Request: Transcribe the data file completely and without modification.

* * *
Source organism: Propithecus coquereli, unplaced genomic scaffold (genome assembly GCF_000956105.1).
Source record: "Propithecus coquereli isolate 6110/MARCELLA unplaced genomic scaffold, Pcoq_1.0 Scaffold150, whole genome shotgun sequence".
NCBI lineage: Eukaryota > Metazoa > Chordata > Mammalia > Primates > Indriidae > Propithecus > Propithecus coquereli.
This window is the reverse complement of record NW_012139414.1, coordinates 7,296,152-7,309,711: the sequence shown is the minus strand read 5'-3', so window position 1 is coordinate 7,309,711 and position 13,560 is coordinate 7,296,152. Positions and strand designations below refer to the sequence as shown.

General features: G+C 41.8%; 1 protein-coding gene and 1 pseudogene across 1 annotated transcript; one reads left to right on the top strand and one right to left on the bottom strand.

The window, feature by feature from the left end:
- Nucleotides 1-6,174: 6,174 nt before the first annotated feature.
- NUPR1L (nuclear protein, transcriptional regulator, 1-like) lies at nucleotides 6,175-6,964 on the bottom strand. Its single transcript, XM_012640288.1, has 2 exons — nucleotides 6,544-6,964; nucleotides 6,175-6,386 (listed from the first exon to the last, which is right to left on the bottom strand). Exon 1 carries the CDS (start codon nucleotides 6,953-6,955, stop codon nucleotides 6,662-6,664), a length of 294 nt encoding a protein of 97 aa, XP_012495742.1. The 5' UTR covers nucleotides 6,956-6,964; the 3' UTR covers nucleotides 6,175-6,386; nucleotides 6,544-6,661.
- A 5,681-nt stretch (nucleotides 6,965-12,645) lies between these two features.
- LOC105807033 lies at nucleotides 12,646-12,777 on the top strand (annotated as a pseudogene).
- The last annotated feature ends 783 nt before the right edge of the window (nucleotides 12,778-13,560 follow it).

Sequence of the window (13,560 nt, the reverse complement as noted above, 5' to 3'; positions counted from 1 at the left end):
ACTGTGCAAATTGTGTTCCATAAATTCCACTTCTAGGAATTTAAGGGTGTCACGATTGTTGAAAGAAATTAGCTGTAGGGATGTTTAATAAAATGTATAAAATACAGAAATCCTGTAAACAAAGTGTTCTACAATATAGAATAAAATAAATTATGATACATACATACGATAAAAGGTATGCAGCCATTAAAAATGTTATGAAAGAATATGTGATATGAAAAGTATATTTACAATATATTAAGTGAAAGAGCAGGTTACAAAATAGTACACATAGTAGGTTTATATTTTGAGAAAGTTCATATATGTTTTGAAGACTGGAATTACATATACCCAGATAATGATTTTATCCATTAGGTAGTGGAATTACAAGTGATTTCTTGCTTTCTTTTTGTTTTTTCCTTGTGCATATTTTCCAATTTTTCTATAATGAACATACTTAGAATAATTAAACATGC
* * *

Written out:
Source organism: Propithecus coquereli, unplaced genomic scaffold (genome assembly GCF_000956105.1).
Source record: "Propithecus coquereli isolate 6110/MARCELLA unplaced genomic scaffold, Pcoq_1.0 Scaffold150, whole genome shotgun sequence".
NCBI lineage: Eukaryota > Metazoa > Chordata > Mammalia > Primates > Indriidae > Propithecus > Propithecus coquereli.
This window is the reverse complement of record NW_012139414.1, coordinates 7,296,152-7,309,711: the sequence shown is the minus strand read 5'-3', so window position 1 is coordinate 7,309,711 and position 13,560 is coordinate 7,296,152. Positions and strand designations below refer to the sequence as shown.

General features: G+C 41.8%; 1 protein-coding gene and 1 pseudogene across 1 annotated transcript; one reads left to right on the top strand and one right to left on the bottom strand.

The window, feature by feature from the left end:
- Nucleotides 1-6,174: 6,174 nt before the first annotated feature.
- NUPR1L (nuclear protein, transcriptional regulator, 1-like) lies at nucleotides 6,175-6,964 on the bottom strand. Its single transcript, XM_012640288.1, has 2 exons — nucleotides 6,544-6,964; nucleotides 6,175-6,386 (listed from the first exon to the last, which is right to left on the bottom strand). Exon 1 carries the CDS (start codon nucleotides 6,953-6,955, stop codon nucleotides 6,662-6,664), a length of 294 nt encoding a protein of 97 aa, XP_012495742.1. The 5' UTR covers nucleotides 6,956-6,964; the 3' UTR covers nucleotides 6,175-6,386; nucleotides 6,544-6,661.
- A 5,681-nt stretch (nucleotides 6,965-12,645) lies between these two features.
- LOC105807033 lies at nucleotides 12,646-12,777 on the top strand (annotated as a pseudogene).
- The last annotated feature ends 783 nt before the right edge of the window (nucleotides 12,778-13,560 follow it).

Sequence of the window (13,560 nt, the reverse complement as noted above, 5' to 3'; positions counted from 1 at the left end):
ACTGTGCAAATTGTGTTCCATAAATTCCACTTCTAGGAATTTAAGGGTGTCACGATTGTTGAAAGAAATTAGCTGTAGGGATGTTTAATAAAATGTATAAAATACAGAAATCCTGTAAACAAAGTGTTCTACAATATAGAATAAAATAAATTATGATACATACATACGATAAAAGGTATGCAGCCATTAAAAATGTTATGAAAGAATATGTGATATGAAAAGTATATTTACAATATATTAAGTGAAAGAGCAGGTTACAAAATAGTACACATAGTAGGTTTATATTTTGAGAAAGTTCATATATGTTTTGAAGACTGGAATTACATATACCCAGATAATGATTTTATCCATTAGGTAGTGGAATTACAAGTGATTTCTTGCTTTCTTTTTGTTTTTTCCTTGTGCATATTTTCCAATTTTTCTATAATGAACATACTTAGAATAATTAAACATGC